But Redskins defensive end Adam Carriker, who suffered a torn quad tendon early in Sunday’s loss to the Rams, agrees with Griffin’s belief that there’s something dirty in St. Louis.
“You know, I played two plays, but from what I saw I would completely agree,” Carriker told our pals LaVar Arrington and Chad Dukes of 106.7 The Fan in D.C. on Thursday, via the Washington Post. “I don’t know, but it looked like they’re coached to play that way. I don’t know if that’s the truth, but that’s just what it looked like. I mean, I saw [London Fletcher] on the ground, the O-lineman jumps on him.
“You know, there were guys on the sideline talking about ‘the guy was twisting my ankle under the pile,’ or ‘this guy was talking about I’m gonna take your knees out after a play.’ Some guys said it was the dirtiest game they’d ever played in. And I’d never seen anything quite like it, just because it looked like they could explode at any second.”
Carriker thinks it’s a reality of the replacement officials.
“You have to approach it like that with these new refs, just because you can tell that they’re not the regular refs,” Carriker said. “The way I would handle it if I was able to suit up this Sunday, I would try to dominate them in between the play.
“And then if they did something after the play, I would do exactly what Fletch did after that guy jumped on him. Fletch got up, stared at him, got right in his face. Did not push him, did not shove him, but he let him know, that’s not gonna happen. And you can’t throw a flag for that. That’s exactly how I would handle it.”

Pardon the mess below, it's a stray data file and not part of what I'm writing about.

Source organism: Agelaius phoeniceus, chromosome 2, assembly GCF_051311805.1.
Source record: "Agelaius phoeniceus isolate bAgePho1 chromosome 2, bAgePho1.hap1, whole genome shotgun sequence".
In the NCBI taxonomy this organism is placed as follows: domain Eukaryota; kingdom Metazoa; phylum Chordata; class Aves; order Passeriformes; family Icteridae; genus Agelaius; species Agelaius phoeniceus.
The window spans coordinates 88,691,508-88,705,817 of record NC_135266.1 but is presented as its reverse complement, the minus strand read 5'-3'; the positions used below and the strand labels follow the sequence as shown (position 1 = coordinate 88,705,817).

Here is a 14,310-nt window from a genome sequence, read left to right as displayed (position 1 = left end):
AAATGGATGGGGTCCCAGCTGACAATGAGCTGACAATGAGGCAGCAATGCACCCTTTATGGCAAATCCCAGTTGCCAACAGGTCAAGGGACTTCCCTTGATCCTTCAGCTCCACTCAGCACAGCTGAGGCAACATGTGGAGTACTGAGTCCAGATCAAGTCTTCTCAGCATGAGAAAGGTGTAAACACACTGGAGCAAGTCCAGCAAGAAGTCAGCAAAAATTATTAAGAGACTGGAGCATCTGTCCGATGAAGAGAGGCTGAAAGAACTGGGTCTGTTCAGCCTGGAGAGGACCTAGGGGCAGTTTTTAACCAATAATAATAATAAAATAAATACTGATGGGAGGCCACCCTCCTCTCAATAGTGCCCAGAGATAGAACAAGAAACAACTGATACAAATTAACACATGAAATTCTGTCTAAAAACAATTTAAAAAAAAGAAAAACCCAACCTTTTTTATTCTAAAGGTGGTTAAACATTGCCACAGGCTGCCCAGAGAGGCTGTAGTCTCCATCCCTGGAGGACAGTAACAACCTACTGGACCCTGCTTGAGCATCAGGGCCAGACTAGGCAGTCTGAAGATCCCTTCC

Carriker’s belief that the Rams are “coached to play that way” raises some interesting questions. During his time as head coach of the Titans, Jeff Fisher had plenty of players with a reputation for being chippy — as does his former defensive coordinator’s Lions team.
Moreover, someone who is very familiar with the Saints defense under coordinator Gregg Williams recently remarked that the Rams defense has Gregg Williams’ fingerprints all over it, presumably via his son, Blake. So even though there’s surely no bounty or pay-for-performance program in St. Louis, the comments from Carriker should make folks wonder whether there’s an institutional approach to getting under the skin of opposing players by going after them, after the whistle.
Which makes me even more convinced that Cortnoris will be doing their best to cause Brandon Marshall to blow a gasket on Sunday at Soldier Field.